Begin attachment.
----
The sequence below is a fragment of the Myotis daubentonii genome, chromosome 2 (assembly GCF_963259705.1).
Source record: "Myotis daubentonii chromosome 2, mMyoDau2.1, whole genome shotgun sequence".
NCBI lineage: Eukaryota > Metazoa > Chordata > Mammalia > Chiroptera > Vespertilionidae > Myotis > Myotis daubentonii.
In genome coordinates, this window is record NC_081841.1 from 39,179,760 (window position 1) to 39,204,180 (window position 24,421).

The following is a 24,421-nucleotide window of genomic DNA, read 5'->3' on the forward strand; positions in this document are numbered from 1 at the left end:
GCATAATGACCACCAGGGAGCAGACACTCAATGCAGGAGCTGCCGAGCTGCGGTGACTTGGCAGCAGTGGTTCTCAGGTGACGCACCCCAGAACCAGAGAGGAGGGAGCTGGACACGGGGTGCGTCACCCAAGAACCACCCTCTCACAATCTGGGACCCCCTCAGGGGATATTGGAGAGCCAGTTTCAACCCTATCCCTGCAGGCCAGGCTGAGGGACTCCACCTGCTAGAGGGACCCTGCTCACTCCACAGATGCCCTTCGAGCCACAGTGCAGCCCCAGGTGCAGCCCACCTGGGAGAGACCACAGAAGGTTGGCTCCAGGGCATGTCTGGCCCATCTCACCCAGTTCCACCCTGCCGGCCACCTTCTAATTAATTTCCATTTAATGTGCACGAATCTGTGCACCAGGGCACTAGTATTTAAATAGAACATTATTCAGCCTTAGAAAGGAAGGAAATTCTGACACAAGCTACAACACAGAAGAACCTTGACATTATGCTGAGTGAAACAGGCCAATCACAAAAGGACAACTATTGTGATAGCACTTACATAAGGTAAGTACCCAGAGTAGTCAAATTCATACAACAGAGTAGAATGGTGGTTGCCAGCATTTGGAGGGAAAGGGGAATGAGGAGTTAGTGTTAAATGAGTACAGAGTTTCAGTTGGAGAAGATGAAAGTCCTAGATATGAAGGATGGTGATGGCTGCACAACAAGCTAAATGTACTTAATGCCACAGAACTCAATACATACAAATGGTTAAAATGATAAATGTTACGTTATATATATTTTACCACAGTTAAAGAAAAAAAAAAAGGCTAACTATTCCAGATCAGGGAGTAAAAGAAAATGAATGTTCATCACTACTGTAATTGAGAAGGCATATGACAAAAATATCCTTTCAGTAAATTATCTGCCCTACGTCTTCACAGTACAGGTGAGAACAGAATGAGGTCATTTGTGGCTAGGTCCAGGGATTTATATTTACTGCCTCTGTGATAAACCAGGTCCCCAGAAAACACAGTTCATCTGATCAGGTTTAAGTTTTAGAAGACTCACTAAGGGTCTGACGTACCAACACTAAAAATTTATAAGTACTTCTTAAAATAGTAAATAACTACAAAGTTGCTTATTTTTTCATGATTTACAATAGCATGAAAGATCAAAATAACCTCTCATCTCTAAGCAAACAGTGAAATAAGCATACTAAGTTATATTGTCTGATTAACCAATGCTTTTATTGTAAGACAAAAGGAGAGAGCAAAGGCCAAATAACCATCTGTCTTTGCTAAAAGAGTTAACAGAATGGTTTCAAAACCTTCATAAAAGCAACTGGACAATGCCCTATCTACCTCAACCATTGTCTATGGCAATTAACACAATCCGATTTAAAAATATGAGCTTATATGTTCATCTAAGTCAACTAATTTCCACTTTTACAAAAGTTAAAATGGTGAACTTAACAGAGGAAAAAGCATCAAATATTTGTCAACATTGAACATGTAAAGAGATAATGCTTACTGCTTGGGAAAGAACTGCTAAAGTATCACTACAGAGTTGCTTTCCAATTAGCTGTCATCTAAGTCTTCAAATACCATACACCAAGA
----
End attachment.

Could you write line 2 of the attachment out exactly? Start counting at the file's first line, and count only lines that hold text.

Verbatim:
Source record: "Myotis daubentonii chromosome 2, mMyoDau2.1, whole genome shotgun sequence".